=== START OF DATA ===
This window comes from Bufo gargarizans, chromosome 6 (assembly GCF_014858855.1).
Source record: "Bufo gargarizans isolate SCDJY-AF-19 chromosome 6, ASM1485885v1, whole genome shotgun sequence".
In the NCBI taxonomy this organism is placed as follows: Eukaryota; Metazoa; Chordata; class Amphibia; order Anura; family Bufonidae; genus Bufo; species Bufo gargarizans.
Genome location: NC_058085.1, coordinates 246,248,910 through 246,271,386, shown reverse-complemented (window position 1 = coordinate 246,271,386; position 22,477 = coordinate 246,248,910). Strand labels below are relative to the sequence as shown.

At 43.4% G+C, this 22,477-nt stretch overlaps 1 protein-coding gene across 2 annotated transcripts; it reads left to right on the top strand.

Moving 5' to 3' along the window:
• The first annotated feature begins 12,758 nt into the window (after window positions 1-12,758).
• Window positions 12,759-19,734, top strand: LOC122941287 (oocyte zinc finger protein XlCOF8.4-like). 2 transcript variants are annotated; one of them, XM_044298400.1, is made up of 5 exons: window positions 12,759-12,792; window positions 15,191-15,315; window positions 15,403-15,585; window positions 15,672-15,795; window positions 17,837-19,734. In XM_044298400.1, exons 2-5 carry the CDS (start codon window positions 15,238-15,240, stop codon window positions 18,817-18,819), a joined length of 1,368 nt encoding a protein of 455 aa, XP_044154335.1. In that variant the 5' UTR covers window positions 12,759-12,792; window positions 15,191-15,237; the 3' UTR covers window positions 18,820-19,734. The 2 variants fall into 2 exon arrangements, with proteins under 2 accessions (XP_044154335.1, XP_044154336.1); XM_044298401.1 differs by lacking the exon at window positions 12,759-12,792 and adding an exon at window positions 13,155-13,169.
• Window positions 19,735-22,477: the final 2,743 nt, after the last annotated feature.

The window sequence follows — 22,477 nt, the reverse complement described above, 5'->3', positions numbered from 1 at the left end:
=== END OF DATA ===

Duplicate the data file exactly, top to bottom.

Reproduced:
This window comes from Bufo gargarizans, chromosome 6 (assembly GCF_014858855.1).
Source record: "Bufo gargarizans isolate SCDJY-AF-19 chromosome 6, ASM1485885v1, whole genome shotgun sequence".
In the NCBI taxonomy this organism is placed as follows: Eukaryota; Metazoa; Chordata; class Amphibia; order Anura; family Bufonidae; genus Bufo; species Bufo gargarizans.
Genome location: NC_058085.1, coordinates 246,248,910 through 246,271,386, shown reverse-complemented (window position 1 = coordinate 246,271,386; position 22,477 = coordinate 246,248,910). Strand labels below are relative to the sequence as shown.

At 43.4% G+C, this 22,477-nt stretch overlaps 1 protein-coding gene across 2 annotated transcripts; it reads left to right on the top strand.

Moving 5' to 3' along the window:
• The first annotated feature begins 12,758 nt into the window (after window positions 1-12,758).
• Window positions 12,759-19,734, top strand: LOC122941287 (oocyte zinc finger protein XlCOF8.4-like). 2 transcript variants are annotated; one of them, XM_044298400.1, is made up of 5 exons: window positions 12,759-12,792; window positions 15,191-15,315; window positions 15,403-15,585; window positions 15,672-15,795; window positions 17,837-19,734. In XM_044298400.1, exons 2-5 carry the CDS (start codon window positions 15,238-15,240, stop codon window positions 18,817-18,819), a joined length of 1,368 nt encoding a protein of 455 aa, XP_044154335.1. In that variant the 5' UTR covers window positions 12,759-12,792; window positions 15,191-15,237; the 3' UTR covers window positions 18,820-19,734. The 2 variants fall into 2 exon arrangements, with proteins under 2 accessions (XP_044154335.1, XP_044154336.1); XM_044298401.1 differs by lacking the exon at window positions 12,759-12,792 and adding an exon at window positions 13,155-13,169.
• Window positions 19,735-22,477: the final 2,743 nt, after the last annotated feature.

The window sequence follows — 22,477 nt, the reverse complement described above, 5'->3', positions numbered from 1 at the left end: